Miacis cognitus [link to wiki where this quote is from] is the only species of the diverse genus Miacis that is regarded as belonging to the crown-group Carnivora, within the Caniformia. The type specimen or holotype was discovered in Reeve's bonebed, western Texas, in the Chambers Tuff Formation in 1986. The University of Texas holds this specimen. It is the only confirmed fossil of this species. The holotype is missing the mandible, upper canines, and zygomatic arch. The remainder of the skull is damaged, but relatively intact.
Here is by the way from Feliformia:
In the Middle Eocene (about 42 mya) the miacids started to branch into two distinct groups of the order Carnivora: the Feliforms and Caniforms. The miacid precursors to the extant Feliforms remained forest-dwelling, arboreal or semi-arboreal ambush hunters, while the Caniform precursors were more mobile, opportunistic hunters. While it is clear the first Feliforms appeared at this time, there is no clear common ancestor of the Feliform families in the fossil records. As forest dwellers, the early Feliforms were subject to more rapid decomposition in the absence of sedimentary materials, resulting in large gaps in the fossil records.The miacoids are divided into two groups: the miacids, with a full complement of molars, and the viverravines with a reduced number of molars and more specialized carnassials. These dental differences resemble the difference between Caniforms (with more teeth) and Feliforms (with fewer teeth) but this may not mean evolutionary lineages. It was thought that Viverravidae was basal to the Feliforms. However, recent studies suggest this is not the case (Wesley-Hunt and John J. Flynn 2005).
So, now we go to Miacoidea:
Miacoidea is a paraphyletic superfamily that had been traditionally divided into two families of carnivores: Miacidae (the miacids) and Viverravidae.
And to Miacidae:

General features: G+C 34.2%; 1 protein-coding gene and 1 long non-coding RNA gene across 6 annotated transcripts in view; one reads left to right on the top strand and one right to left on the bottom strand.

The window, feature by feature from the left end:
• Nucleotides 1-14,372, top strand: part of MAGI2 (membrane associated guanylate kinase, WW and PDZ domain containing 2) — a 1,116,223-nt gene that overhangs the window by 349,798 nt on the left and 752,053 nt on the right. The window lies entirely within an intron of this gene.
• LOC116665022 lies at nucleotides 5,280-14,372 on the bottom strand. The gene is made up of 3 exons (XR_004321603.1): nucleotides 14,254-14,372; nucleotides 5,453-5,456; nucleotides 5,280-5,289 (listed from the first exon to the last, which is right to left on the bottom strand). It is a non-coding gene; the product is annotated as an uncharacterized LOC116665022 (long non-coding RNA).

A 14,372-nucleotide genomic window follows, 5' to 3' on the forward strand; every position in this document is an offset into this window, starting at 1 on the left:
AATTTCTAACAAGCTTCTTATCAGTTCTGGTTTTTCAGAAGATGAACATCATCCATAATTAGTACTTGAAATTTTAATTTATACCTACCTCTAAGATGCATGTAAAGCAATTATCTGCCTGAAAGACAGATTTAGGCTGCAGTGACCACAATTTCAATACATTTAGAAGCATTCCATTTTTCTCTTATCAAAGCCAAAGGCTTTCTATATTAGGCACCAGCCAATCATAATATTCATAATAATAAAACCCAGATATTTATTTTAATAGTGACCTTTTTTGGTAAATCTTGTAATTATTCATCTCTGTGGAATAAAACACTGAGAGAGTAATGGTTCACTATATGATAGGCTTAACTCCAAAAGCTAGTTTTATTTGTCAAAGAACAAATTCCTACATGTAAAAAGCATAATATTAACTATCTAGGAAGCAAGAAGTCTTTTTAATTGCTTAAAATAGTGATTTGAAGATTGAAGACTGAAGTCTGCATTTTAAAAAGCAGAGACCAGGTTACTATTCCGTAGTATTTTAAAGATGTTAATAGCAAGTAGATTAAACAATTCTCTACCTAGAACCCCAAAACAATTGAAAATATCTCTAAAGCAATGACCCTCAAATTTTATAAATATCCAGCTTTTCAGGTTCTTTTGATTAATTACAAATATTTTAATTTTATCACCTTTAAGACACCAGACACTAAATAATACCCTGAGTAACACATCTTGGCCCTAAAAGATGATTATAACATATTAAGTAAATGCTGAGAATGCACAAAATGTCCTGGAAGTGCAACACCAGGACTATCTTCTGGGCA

Some species of the genus Miacis are closely related to the order Carnivora, but only the species Miacis cognitus is a true carnivoran, as it is classified in the Caniformia.
But is this a good classification? Look at what is left of only fossil:
No nether part of skull left. How do you decide if caniform or feliform?
Now, problem for Creationism is this would be a transitional fossile if Miacis Cognita was caniform but other miacids developing from it were feliform. You see, the African Palm Civet counts as feliform and also counts as closest lookalike to Miacis Cognita:
In skull morphology alone, the African palm civet, Nandinia binotata takes the prize of looking most like its distant relative.
But with five teeth showing and no nether cranium, can we take the classification as a caniform very seriously? Miacis Cognita means Miacis the Known. It is almost as good a binomial as Homo Sapiens which mean Man the Wise. Man is not always very wise and Miacis is not very known. Least of all as a clear transitional fossile between Caniforms and Feliforms. We have not even any clear transition between civets and weasels, and I seriously doubt if anything counts as clear transition between cats and civets or between weasels and dogs or bears.
To my amateur scientist and creationist mind, this is an epic fail.
Biblio/BiJ de Limay
3. sept 2012
Martyrs de la Révolution
(si je ne me trompe pas)